Customers across Europe will have noticed a recent surge in the number of emails landing in their inbox from companies informing them of incoming European Union data privacy regulations.
The consequences of flouting these new laws are severe, but there are also big opportunities for the organizations that get it right.
The General Data Privacy Regulation (GDPR) will come into force tomorrow (25 May). This is a legal framework that sets guidelines for the collection and processing of personal information of individuals within the EU.
While GDPR is very much a European initiative, it has profound implications for companies all over the world – even those that don’t have a physical presence in the EU. This will produce opportunities as well as challenges.
Preparing for GDPR
Data is a powerful tool in this age of digital innovation, but how companies harvest this data isn’t always clear. The EU has acted to implement strict regulations to protect customers’ private information from misuse.
Put in simple terms, GDPR sets out the principles for data management and the rights of the individual. These regulations apply to all companies that deal with data belonging to any individual located in the EU, regardless of whether the company is based in Brussels or Beijing.
Those that fail to comply with GDPR face stiff penalties, including fines of up to 4% of global annual turnover.
However, despite these potential repercussions, many companies are yet to develop an appropriate strategy for complying with GDPR.
Addressing delegates at the European Business Summit, which is supported by its strategic partner Tata Consultancy Services, Lorena Marciano, EMEAR Data Protection and Privacy Officer at CISCO, highlighted that “recent reports suggest that many companies are not ready”.
The importance of privacy for digital projects
Technologies such as artificial intelligence, the Internet of Things, and cloud computing are driving this age of digital innovation that we call ‘Business 4.0’. And privacy is a key component in this new age.
“Privacy is very important in the digital economy and for digital innovation,” Marciano said. “The use of data has really moved our lives – it used to be quite provincial, now it is far more global. But some use of data is not how we want it, that’s where privacy is key. We must be fair, transparent and accountable on data use.”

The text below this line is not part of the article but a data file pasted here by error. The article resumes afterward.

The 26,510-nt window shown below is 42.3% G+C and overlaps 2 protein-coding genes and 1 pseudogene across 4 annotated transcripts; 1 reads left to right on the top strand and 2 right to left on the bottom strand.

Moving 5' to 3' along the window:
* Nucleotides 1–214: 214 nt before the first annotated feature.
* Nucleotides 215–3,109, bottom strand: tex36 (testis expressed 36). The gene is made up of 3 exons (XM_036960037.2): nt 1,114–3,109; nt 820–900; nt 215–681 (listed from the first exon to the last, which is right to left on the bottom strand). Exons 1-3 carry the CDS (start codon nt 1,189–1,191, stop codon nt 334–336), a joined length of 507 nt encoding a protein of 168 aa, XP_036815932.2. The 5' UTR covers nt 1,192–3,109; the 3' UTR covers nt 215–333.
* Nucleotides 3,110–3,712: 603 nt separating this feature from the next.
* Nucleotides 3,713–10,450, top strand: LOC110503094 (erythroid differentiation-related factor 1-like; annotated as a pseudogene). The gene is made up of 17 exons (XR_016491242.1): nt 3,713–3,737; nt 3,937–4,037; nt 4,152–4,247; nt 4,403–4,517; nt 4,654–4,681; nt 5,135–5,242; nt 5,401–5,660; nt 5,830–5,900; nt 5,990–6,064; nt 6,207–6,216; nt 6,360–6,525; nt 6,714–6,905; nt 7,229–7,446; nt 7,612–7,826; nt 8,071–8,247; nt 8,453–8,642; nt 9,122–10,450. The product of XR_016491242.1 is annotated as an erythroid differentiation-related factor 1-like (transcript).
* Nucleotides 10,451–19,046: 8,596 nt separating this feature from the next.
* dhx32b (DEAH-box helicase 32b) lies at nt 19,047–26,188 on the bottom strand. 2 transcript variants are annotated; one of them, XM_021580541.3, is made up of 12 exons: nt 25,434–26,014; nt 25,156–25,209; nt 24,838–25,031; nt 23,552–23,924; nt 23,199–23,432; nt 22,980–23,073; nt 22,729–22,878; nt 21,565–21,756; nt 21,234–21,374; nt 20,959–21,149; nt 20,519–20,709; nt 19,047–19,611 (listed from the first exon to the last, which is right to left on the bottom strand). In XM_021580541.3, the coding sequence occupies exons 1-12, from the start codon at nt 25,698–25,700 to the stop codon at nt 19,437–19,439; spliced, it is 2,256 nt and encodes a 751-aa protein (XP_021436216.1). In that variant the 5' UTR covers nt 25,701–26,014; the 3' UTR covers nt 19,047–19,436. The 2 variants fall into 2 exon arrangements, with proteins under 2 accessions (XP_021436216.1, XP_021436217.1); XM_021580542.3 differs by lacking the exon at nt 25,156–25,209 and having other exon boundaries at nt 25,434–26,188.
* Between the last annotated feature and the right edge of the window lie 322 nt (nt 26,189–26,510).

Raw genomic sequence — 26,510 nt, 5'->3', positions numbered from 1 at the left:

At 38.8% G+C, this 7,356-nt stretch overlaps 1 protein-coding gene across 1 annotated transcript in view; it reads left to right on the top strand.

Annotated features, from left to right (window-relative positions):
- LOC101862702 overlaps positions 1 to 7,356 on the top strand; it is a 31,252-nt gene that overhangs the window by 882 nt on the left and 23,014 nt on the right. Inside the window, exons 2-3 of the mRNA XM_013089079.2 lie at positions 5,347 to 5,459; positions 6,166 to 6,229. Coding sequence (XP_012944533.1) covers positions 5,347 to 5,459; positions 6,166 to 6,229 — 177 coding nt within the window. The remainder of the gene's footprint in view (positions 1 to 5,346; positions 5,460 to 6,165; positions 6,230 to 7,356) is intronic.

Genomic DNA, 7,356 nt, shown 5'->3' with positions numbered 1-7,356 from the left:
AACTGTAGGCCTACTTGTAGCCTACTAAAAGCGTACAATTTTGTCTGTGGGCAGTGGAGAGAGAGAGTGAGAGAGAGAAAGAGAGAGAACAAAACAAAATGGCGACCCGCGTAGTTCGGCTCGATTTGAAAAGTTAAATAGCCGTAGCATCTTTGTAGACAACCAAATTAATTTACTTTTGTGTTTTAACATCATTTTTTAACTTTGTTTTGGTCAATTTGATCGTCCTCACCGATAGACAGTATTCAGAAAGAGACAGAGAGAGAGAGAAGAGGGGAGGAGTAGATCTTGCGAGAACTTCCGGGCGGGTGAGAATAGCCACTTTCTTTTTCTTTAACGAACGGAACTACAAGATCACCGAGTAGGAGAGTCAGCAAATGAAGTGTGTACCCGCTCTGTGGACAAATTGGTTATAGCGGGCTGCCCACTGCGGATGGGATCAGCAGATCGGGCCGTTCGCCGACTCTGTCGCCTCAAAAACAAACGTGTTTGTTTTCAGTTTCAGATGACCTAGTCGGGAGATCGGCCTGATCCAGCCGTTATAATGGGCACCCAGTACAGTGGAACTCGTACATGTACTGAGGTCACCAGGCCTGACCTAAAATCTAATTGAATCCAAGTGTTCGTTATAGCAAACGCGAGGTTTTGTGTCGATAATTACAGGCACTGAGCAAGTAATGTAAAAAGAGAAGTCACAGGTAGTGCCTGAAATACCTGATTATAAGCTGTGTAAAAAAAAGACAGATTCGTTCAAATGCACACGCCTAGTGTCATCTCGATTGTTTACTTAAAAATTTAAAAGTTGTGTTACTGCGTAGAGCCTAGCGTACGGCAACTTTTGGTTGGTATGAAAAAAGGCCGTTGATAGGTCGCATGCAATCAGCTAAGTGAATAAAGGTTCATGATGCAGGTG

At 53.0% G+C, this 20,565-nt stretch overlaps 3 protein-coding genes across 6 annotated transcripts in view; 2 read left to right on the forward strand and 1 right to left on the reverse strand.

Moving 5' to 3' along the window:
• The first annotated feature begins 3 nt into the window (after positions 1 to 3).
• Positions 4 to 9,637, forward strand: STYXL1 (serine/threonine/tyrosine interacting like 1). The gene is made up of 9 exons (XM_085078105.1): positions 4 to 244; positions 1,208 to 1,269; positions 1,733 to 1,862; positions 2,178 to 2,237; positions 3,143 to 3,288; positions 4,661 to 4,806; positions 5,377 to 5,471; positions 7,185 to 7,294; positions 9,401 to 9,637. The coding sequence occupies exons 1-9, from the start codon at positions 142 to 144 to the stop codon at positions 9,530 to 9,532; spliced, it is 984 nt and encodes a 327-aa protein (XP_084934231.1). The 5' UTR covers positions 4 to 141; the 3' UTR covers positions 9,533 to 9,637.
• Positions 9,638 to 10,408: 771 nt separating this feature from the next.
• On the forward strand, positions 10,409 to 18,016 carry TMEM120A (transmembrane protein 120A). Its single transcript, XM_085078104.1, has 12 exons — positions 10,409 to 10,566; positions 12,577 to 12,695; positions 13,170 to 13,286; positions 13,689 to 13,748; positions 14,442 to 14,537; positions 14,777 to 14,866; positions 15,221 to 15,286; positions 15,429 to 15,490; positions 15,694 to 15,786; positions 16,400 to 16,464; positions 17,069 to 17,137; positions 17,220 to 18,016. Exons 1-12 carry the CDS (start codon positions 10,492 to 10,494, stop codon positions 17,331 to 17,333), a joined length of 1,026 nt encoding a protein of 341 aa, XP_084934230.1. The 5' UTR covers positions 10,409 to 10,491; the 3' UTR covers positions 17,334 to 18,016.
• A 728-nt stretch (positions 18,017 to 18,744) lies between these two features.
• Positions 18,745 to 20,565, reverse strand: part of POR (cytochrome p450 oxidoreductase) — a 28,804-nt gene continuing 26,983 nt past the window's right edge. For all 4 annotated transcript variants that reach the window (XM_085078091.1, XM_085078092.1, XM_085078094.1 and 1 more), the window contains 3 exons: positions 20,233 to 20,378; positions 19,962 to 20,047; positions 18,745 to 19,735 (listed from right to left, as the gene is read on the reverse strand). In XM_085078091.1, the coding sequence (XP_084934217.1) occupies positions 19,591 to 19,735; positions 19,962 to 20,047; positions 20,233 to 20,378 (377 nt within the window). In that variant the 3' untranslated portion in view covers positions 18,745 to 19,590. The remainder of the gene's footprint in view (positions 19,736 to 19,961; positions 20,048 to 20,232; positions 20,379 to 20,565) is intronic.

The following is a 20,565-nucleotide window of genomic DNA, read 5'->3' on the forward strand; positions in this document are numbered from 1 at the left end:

Marciano highlighted a recent survey by CISCO of 3,000 business leaders which showed that of the $30 trillion-worth of digital projects underway $16 trillion are classed as ‘very privacy dependant’.
The same study shows that 65% of companies experience delays in sales because of privacy issues. In Japan the average delay is calculated at around 12 weeks, while in the United States it is closer to eight weeks.
Opportunities associated with GDPR
For the companies that can effectively embrace GDPR, the opportunities will far outweigh any perceived drawbacks.
Marciano explained: “GDPR brings a lot of consistency – it used to be extremely difficult for companies working across many jurisdictions. [GDPR] forces companies to be fair, accountable and transparent. It empowers them to be on top of this.”
This optimism is supported by other studies that show consumers have increased their spend with companies that are protecting their personal data.
It has also been found that most companies view the new regulations as an opportunity to improve their privacy and data security, which could serve as a spark for new data-led business models.
Innovation and teamwork are crucial
In order to thrive in this new GDPR-focussed world, companies must harness innovation and collaboration.
“This work is not for legal teams only,” Marciano explained. “People that build the products and services need to feed in too. It is important for teams with different skill sets to contribute.”
Choosing a suitable program framework, assessing the organization’s data protection maturity and collecting and connecting existing capabilities and processes are equally important. But the companies that truly flourish will be those that prioritize innovation.
Marciano concluded: “More data is exchanged on a daily basis than currency, so we need to simplify privacy because privacy is here to stay. Privacy engineering is the key and this brings innovation.”